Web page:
On this first Sunday of Lent, the Church places before us two stories of temptation; Adam and Eve tempted by the serpent in the garden, and the temptation of Jesus after forty days and nights in the desert. In these two readings, alone, we see the wide swath of Salvation History in which Jesus Christ enters into combat with the enemy that has always sought to destroy us. 

Yes, the devil exists, and in all sorts of ways wreaks havoc on the world. From the earliest moments of Christianity, the Church was conscious of diabolical activity. Saint Peter writes, “be sober and vigilant, your opponent the devil is prowling around like a roaring lion, looking for someone to devour” (1 Peter 5). While we can be tempted to despair in the face of such an enemy, God doesn’t abandon us to the power of the devil. We see in many passages in Sacred Scripture Jesus displaying His divine kingship by overcoming the power of the devil, freeing people from demonic possession, and muzzling the great deceiver. 

In this Gospel passage we witness the first time that Satan, the deceiver and king of lies, directly and openly intervened in the life of Jesus. While the devil had previously acted in the shadows, he now directly puts Jesus to the test in order to discover if this really was the long-prophesied Messiah. Jesus, whose every act is a teaching for those of us who follow him, allows the devil to tempt him in order to show us an example of humility, and to train us in how we might also overcome temptations in our lives. Jesus enters into combat with our adversary to give us hope that we, too, can persevere against the suffering of great temptations. In this display of spiritual combat, Jesus is reinforcing for Christians that, even after our baptism, we shouldn’t be surprised when faced with temptations of any sort. In fact, the Liturgy today reminds us that Christ can providentially use temptation to make us holy, to help separate us from our addictions in this life, and lead us to true happiness. In the Letter of Saint James, we’re told that “blessed is the man who perseveres in temptation, for when he has stood the test he will receive the crown of life which God has promised to those who love him.” (James 1:12). 

Take, for example, the way by which the devil first chooses to tempt Jesus. Satan tempts Jesus by taking advantage of the physical weakness of His human nature – He just spent forty days fasting, He must be extraordinarily hungry and weak! This moment of physical weakness is the very time that the devil chooses to strike, proposing that Jesus should fulfill His need for food by turning stones into bread. Jesus, in an act of humility, refuses to use His divine power to avoid His difficulties. Jesus is showing us that the devil will often tempt us most fiercely in our weakest moments, and we ought to be vigilant over our own desire for comfort. The devil always promises more than he can give, and our happiness and fulfillment is the furthest thing that he can truly bestow upon us. Jesus promises us eternal life and happiness, and He will always keep His promises.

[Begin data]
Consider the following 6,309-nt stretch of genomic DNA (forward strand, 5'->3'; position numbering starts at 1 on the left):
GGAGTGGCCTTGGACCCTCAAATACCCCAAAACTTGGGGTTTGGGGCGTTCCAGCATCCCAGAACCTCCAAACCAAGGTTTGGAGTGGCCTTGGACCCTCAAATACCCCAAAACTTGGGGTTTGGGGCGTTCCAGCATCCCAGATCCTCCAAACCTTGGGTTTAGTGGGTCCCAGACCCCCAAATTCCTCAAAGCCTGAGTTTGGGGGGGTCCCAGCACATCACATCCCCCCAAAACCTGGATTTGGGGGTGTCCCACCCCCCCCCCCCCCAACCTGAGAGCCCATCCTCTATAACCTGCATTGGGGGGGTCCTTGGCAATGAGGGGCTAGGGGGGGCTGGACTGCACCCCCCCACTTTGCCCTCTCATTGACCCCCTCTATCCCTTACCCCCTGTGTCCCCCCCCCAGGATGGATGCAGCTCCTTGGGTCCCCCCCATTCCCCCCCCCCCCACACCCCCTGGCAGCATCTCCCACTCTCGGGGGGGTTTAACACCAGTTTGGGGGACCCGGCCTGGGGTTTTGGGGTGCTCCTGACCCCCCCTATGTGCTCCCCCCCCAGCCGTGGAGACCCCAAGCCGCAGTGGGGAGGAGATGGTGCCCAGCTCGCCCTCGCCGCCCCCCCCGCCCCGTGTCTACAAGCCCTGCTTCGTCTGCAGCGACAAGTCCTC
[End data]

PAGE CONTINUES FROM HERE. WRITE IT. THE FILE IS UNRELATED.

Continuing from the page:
This Lent, we accompany Jesus for those forty days in the desert, and we too might feel that same physical weakness that wracked Christ. Follow the example of Jesus, and arm yourself with the weapons that Jesus has displayed for us; continuous prayer, abundant generosity, humility, and spiritual intimacy with God. Remember our weakness, and abandon ourselves to Christ, so that we might not be led into temptation, but rather be delivered from all evil.



At the National Eucharistic Congress, Decided Excellence Catholic Media - with the help of Bishop William Waltersheid - will be presenting "Beautiful Revelation: The Eucharistic Timeline". Throughout human history, God has left repeated proof of His presence in the Eucharist and that the Eucharist is the source and summit of our Salvation. God has given us the wisdom. Have you taken the time to understand? Read this spiritual journey through time to examine critical moments that God uses to reveal the truth of the Body of Christ.

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